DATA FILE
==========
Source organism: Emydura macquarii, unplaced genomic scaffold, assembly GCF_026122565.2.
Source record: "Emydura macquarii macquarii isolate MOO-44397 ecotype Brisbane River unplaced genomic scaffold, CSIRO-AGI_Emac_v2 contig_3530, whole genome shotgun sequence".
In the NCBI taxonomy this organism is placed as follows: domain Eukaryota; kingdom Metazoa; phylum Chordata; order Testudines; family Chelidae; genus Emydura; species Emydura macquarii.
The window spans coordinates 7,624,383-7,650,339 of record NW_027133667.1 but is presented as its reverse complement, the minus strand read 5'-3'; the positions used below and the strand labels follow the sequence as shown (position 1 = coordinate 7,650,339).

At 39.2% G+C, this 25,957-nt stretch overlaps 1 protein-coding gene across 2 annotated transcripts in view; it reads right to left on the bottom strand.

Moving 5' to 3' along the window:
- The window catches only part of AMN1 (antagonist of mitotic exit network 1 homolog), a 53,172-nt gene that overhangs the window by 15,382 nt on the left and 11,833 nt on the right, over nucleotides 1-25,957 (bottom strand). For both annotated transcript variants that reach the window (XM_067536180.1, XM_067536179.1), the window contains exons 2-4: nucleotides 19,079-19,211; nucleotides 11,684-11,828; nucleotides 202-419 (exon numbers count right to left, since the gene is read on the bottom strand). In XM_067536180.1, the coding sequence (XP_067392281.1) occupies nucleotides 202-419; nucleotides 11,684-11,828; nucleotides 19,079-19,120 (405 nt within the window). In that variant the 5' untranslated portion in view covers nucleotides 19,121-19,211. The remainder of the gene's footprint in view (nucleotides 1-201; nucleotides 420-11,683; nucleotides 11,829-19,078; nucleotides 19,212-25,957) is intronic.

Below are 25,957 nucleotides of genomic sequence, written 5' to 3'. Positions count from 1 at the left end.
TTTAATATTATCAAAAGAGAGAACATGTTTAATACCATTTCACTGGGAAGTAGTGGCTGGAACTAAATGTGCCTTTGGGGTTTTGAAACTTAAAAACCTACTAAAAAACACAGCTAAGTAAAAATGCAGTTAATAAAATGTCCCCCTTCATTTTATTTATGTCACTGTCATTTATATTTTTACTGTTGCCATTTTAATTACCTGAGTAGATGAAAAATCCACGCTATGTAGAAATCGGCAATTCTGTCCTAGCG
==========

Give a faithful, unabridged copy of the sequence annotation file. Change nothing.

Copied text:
Source organism: Emydura macquarii, unplaced genomic scaffold, assembly GCF_026122565.2.
Source record: "Emydura macquarii macquarii isolate MOO-44397 ecotype Brisbane River unplaced genomic scaffold, CSIRO-AGI_Emac_v2 contig_3530, whole genome shotgun sequence".
In the NCBI taxonomy this organism is placed as follows: domain Eukaryota; kingdom Metazoa; phylum Chordata; order Testudines; family Chelidae; genus Emydura; species Emydura macquarii.
The window spans coordinates 7,624,383-7,650,339 of record NW_027133667.1 but is presented as its reverse complement, the minus strand read 5'-3'; the positions used below and the strand labels follow the sequence as shown (position 1 = coordinate 7,650,339).

At 39.2% G+C, this 25,957-nt stretch overlaps 1 protein-coding gene across 2 annotated transcripts in view; it reads right to left on the bottom strand.

Moving 5' to 3' along the window:
- The window catches only part of AMN1 (antagonist of mitotic exit network 1 homolog), a 53,172-nt gene that overhangs the window by 15,382 nt on the left and 11,833 nt on the right, over nucleotides 1-25,957 (bottom strand). For both annotated transcript variants that reach the window (XM_067536180.1, XM_067536179.1), the window contains exons 2-4: nucleotides 19,079-19,211; nucleotides 11,684-11,828; nucleotides 202-419 (exon numbers count right to left, since the gene is read on the bottom strand). In XM_067536180.1, the coding sequence (XP_067392281.1) occupies nucleotides 202-419; nucleotides 11,684-11,828; nucleotides 19,079-19,120 (405 nt within the window). In that variant the 5' untranslated portion in view covers nucleotides 19,121-19,211. The remainder of the gene's footprint in view (nucleotides 1-201; nucleotides 420-11,683; nucleotides 11,829-19,078; nucleotides 19,212-25,957) is intronic.

Below are 25,957 nucleotides of genomic sequence, written 5' to 3'. Positions count from 1 at the left end.
TTTAATATTATCAAAAGAGAGAACATGTTTAATACCATTTCACTGGGAAGTAGTGGCTGGAACTAAATGTGCCTTTGGGGTTTTGAAACTTAAAAACCTACTAAAAAACACAGCTAAGTAAAAATGCAGTTAATAAAATGTCCCCCTTCATTTTATTTATGTCACTGTCATTTATATTTTTACTGTTGCCATTTTAATTACCTGAGTAGATGAAAAATCCACGCTATGTAGAAATCGGCAATTCTGTCCTAGCG